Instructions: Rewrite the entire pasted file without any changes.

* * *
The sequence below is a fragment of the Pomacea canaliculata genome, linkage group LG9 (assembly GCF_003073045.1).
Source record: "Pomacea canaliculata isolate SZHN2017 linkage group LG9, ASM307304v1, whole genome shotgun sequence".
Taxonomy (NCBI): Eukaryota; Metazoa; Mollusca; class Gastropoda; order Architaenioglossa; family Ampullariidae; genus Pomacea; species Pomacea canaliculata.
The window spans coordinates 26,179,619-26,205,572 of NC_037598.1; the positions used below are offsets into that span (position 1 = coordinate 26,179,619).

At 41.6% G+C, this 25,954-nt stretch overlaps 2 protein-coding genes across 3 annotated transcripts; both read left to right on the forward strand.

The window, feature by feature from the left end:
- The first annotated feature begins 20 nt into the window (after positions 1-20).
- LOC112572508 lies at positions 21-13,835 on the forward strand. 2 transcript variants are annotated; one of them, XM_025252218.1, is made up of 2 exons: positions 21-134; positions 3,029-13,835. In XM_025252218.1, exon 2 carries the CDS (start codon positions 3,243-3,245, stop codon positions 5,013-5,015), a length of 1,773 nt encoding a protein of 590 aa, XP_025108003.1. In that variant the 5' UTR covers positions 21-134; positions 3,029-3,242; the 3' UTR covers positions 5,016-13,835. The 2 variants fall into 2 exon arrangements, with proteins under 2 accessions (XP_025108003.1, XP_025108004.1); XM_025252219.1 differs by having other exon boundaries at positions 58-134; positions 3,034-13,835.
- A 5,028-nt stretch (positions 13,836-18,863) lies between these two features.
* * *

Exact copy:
The sequence below is a fragment of the Pomacea canaliculata genome, linkage group LG9 (assembly GCF_003073045.1).
Source record: "Pomacea canaliculata isolate SZHN2017 linkage group LG9, ASM307304v1, whole genome shotgun sequence".
Taxonomy (NCBI): Eukaryota; Metazoa; Mollusca; class Gastropoda; order Architaenioglossa; family Ampullariidae; genus Pomacea; species Pomacea canaliculata.
The window spans coordinates 26,179,619-26,205,572 of NC_037598.1; the positions used below are offsets into that span (position 1 = coordinate 26,179,619).

At 41.6% G+C, this 25,954-nt stretch overlaps 2 protein-coding genes across 3 annotated transcripts; both read left to right on the forward strand.

The window, feature by feature from the left end:
- The first annotated feature begins 20 nt into the window (after positions 1-20).
- LOC112572508 lies at positions 21-13,835 on the forward strand. 2 transcript variants are annotated; one of them, XM_025252218.1, is made up of 2 exons: positions 21-134; positions 3,029-13,835. In XM_025252218.1, exon 2 carries the CDS (start codon positions 3,243-3,245, stop codon positions 5,013-5,015), a length of 1,773 nt encoding a protein of 590 aa, XP_025108003.1. In that variant the 5' UTR covers positions 21-134; positions 3,029-3,242; the 3' UTR covers positions 5,016-13,835. The 2 variants fall into 2 exon arrangements, with proteins under 2 accessions (XP_025108003.1, XP_025108004.1); XM_025252219.1 differs by having other exon boundaries at positions 58-134; positions 3,034-13,835.
- A 5,028-nt stretch (positions 13,836-18,863) lies between these two features.